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What is PanCam?

PanCam (Panoramic Camera) was initially designed to be part of the Rosalind Franklin Rover within the ExoMars mission led by the European Space Agency. After the mission began in 2005, the camera was designed and built to withstand harsh Martian conditions and look for signs of past life. The launch of the Rosalind Franklin Rover, scheduled for September 2022, was suspended due to ongoing geopolitical relations at this time. For more information please read this statement from the European Space Agency: 


PanCam being installed on the Rosalind Franklin Rover. Image credit: ESA/Airbus/M. Alexander


One of the two filter wheels onboard the PanCam instrument on the Rosalind Franklin Rover ready for integration.

Image credit: M. de la Nougerede, UCL/MSSL

Rosalind Franklin 

The winning entry to the European Space Agency’s competition to name the ExoMars 2022 rover was Rosalind Franklin - after more than 36,000 entries. This is the latest in a long list of honours Rosalind has received since her early death aged just 37 in 1958. 


Rosalind Elsie Franklin, born 1920, was a leading scientist who provided

crucial work leading to the structure of DNA. Born in London, she knew whilst

growing up she wanted to go into science and studied physical chemistry

at Cambridge University. Unfortunately, her time here coincided with World War

II and lost many of her mentors to the war effort. After graduating, in 1942

she began her PhD which was oriented towards the war effort, in particular

coal. She worked on the microstructures of coals and carbons. Rosalind was

the first to identify and measure molecular sieves in coal, and enabled

coals to be classified and performance predicted to high degrees of accuracy.

In 1945 she received her PhD in this area from Cambridge, along with five

scientific papers.


Rosalind then went on to study carbons using x-ray diffraction analysis in Paris. Her work here earned her an international reputation among coal chemists, but she moved back to England in 1950, starting work at King’s College London to work on DNA. Working with Raymond Gosling, she was able to take clear x-ray diffraction photos of DNA and discovered two forms - wet and dry. Her analyses into these two structures allowed her to conclude in 1953 that both forms had two helices. Although this work wasn’t published at the time, Francis Crick and James Watson at Cambridge used Rosalind’s photographs to gain a crucial insight into DNA structure, and published their work in Nature that spring, with no acknowledgement to her work.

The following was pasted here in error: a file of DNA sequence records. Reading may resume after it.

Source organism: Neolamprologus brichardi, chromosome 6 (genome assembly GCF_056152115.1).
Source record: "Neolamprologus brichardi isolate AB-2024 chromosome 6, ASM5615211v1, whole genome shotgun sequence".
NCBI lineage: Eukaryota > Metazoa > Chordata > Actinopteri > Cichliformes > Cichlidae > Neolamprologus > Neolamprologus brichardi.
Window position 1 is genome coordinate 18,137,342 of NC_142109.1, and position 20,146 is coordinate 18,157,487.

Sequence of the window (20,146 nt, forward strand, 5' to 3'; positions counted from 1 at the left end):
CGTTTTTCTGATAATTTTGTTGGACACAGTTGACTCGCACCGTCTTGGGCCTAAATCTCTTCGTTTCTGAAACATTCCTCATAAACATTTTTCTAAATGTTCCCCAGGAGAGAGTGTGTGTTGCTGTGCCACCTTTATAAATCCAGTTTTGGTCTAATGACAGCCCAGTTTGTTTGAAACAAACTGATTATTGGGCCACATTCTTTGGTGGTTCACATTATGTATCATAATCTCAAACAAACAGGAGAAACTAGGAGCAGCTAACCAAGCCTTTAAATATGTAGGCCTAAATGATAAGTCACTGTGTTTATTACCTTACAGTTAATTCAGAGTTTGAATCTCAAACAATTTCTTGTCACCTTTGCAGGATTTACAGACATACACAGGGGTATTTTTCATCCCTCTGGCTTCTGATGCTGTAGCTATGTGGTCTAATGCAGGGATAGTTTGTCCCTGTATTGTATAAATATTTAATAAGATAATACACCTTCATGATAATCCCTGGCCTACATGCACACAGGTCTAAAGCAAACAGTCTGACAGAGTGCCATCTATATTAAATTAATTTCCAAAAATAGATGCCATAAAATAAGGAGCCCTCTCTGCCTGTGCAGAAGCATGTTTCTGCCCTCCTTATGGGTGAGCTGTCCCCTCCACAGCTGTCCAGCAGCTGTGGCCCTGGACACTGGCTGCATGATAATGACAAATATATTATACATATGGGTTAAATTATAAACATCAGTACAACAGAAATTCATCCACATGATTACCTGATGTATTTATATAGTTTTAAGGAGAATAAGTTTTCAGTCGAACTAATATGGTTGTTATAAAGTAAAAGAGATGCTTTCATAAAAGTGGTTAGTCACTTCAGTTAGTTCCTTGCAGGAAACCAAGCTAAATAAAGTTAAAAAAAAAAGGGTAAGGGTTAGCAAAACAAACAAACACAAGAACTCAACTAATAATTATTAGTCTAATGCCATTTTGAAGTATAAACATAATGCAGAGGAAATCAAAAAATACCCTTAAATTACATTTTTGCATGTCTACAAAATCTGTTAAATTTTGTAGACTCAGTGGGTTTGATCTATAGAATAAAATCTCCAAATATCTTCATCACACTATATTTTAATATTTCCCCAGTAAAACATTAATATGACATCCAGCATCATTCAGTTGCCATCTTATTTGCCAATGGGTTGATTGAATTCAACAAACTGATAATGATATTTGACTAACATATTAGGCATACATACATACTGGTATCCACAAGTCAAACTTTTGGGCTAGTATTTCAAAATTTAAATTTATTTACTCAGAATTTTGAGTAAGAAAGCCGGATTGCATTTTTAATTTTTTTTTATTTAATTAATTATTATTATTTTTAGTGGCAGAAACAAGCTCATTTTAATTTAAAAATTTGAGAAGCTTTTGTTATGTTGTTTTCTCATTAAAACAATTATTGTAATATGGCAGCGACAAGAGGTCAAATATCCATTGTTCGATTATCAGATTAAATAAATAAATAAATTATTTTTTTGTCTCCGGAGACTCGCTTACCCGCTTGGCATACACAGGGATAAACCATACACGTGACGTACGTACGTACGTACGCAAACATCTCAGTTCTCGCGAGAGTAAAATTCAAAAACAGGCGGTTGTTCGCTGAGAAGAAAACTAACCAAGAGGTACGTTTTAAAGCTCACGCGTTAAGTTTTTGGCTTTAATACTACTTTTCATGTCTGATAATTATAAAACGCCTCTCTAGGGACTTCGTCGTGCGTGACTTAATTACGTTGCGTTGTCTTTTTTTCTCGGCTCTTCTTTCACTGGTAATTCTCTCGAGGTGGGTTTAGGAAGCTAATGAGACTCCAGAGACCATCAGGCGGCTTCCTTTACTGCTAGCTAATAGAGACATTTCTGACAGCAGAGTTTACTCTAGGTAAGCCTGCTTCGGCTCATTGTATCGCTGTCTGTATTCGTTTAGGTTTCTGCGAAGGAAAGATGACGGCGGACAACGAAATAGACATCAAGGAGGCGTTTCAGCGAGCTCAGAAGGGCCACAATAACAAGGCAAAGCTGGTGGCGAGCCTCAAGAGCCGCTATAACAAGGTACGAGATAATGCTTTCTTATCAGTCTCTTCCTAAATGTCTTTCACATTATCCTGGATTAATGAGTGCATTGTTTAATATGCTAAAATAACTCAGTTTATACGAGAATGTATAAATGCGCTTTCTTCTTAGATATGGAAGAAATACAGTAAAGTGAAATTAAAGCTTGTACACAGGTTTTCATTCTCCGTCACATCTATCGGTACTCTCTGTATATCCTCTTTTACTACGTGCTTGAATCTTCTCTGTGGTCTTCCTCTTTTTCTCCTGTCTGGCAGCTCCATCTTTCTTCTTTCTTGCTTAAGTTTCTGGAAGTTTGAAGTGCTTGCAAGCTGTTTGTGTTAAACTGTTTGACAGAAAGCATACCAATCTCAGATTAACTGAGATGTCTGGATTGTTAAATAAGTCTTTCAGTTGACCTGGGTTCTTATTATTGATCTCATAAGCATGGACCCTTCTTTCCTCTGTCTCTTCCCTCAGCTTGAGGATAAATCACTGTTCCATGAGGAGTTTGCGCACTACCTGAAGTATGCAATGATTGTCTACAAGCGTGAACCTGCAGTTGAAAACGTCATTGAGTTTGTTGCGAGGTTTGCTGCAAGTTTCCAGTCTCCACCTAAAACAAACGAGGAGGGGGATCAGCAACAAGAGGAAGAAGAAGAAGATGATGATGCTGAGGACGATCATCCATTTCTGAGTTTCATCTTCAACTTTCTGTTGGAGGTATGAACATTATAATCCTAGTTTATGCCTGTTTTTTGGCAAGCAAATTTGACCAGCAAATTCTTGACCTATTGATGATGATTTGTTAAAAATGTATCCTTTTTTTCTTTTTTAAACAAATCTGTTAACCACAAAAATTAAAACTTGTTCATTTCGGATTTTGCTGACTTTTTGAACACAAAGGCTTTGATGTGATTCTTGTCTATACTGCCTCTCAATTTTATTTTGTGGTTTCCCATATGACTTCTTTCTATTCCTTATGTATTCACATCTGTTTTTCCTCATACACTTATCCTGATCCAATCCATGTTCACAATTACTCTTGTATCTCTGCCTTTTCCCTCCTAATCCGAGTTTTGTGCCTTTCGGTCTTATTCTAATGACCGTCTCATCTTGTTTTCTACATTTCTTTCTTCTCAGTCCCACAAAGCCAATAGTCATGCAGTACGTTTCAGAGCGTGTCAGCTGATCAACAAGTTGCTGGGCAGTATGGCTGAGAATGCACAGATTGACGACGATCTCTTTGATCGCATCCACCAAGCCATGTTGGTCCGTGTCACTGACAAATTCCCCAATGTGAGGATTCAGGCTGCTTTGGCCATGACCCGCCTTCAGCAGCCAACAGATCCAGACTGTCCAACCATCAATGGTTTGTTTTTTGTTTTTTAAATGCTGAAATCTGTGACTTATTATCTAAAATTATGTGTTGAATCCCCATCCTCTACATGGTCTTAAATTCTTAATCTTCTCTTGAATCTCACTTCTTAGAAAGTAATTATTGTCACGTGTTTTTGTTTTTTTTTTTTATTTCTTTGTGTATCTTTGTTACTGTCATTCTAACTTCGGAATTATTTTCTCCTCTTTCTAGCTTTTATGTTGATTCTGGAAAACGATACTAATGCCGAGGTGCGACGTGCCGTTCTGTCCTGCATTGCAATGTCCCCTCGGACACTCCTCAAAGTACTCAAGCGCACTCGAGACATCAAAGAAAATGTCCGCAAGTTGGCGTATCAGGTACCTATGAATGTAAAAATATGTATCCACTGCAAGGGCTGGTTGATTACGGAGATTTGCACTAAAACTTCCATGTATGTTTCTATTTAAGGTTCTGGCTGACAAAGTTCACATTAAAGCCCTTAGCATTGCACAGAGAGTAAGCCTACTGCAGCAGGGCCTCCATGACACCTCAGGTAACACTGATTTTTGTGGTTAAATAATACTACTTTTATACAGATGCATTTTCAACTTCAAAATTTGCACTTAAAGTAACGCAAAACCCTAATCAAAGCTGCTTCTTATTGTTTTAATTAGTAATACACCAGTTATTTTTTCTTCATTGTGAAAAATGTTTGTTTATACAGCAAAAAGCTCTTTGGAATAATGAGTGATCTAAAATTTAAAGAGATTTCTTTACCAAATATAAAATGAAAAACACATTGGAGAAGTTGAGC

At this point, Rosalind had moved to Birkbeck College, London, to study plant viruses with x-ray diffraction studies. She worked on the tobacco mosaic virus (TMV) and revealed that the virus’ genetic material was embedded in the inner wall of it’s protective protein shell. Working internationally, she became an expert in virus structures and was recognised for this by the Royal Institution in 1956. 


In 1956 Rosalind was diagnosed with ovarian cancer. Over the next 18 months she underwent several forms of treatment, while continuing to work to an incredibly high standard. The cancer unfortunately took her life in April 1958, aged just 37. 


Recognition for her work increased towards the end of her life, but the critical role she played in the discovery of DNA structure was not recognised during her lifetime. Only since then has Rosalind been celebrated, by numerous recognitions and awards, including the naming of the ExoMars rover. Her legacy continues to this day, and to quote Rosalind “science and everyday life cannot and should not be separated”.


Rosalind Franklin, 1920 - 1958


Oxia Planum, landing site of the Rosalind Franklin Rover. Image taken from Mars Reconnaissance Orbiter’s high resolution camera. Image credit: NASA/JPL/University of Arizona


Location of all of the Mars rovers currently on Mars. Not including Rosalind Franklin. Image from the Planetary Society

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